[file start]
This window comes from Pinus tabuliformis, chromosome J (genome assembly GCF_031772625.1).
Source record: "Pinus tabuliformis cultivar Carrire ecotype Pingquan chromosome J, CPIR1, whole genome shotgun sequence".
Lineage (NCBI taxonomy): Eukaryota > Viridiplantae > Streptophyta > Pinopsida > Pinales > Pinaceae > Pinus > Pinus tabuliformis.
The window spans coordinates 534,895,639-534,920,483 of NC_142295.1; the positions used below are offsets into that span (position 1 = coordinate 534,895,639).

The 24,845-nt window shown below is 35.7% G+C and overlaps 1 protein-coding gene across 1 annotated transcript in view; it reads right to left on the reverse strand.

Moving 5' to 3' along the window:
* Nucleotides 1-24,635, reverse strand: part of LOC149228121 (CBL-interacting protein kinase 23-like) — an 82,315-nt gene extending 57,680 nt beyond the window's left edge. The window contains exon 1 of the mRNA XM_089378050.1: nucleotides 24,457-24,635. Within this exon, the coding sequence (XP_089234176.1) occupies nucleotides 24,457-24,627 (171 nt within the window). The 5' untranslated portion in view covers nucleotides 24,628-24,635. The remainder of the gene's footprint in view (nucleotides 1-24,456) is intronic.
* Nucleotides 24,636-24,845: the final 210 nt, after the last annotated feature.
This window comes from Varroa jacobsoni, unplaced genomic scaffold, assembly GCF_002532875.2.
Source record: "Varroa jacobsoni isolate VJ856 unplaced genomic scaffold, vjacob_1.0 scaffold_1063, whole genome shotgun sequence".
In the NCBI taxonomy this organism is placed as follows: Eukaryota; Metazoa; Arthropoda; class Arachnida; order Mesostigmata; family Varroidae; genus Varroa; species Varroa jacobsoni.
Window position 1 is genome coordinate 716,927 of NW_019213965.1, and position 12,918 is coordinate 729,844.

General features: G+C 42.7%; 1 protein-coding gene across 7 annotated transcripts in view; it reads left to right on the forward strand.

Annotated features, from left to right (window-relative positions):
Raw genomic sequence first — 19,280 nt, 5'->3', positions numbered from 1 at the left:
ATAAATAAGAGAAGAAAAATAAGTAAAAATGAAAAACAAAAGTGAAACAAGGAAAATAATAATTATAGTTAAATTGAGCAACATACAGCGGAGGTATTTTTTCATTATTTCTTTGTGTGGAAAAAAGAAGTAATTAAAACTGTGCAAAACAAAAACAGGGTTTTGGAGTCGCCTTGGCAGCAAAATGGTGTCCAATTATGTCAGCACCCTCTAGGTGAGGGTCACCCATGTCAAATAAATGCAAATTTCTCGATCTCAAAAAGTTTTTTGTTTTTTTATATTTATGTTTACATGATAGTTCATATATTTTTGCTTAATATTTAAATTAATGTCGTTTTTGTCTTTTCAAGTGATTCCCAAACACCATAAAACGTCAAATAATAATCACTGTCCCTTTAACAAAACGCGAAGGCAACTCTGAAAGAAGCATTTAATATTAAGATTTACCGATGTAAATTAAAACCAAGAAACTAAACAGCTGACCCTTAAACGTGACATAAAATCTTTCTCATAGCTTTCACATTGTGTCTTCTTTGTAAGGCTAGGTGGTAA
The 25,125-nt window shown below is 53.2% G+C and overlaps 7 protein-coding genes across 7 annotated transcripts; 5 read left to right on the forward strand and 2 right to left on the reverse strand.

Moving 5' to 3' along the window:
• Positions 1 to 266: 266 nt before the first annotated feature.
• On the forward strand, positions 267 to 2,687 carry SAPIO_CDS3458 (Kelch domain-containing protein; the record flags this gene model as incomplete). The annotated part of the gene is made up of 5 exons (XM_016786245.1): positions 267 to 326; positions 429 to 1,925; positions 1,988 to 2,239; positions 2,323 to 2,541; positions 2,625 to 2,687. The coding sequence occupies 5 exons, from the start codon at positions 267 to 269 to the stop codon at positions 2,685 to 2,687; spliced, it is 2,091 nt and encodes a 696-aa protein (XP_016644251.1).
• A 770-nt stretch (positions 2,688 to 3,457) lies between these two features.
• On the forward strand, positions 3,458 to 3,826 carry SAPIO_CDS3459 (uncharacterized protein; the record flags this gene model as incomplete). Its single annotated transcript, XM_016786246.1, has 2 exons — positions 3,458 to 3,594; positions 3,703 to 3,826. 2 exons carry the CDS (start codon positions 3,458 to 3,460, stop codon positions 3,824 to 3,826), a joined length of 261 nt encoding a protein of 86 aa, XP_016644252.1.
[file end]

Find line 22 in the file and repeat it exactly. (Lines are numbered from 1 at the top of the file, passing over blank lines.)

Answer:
• On the forward strand, positions 3,458 to 3,826 carry SAPIO_CDS3459 (uncharacterized protein; the record flags this gene model as incomplete). Its single annotated transcript, XM_016786246.1, has 2 exons — positions 3,458 to 3,594; positions 3,703 to 3,826. 2 exons carry the CDS (start codon positions 3,458 to 3,460, stop codon positions 3,824 to 3,826), a joined length of 261 nt encoding a protein of 86 aa, XP_016644252.1.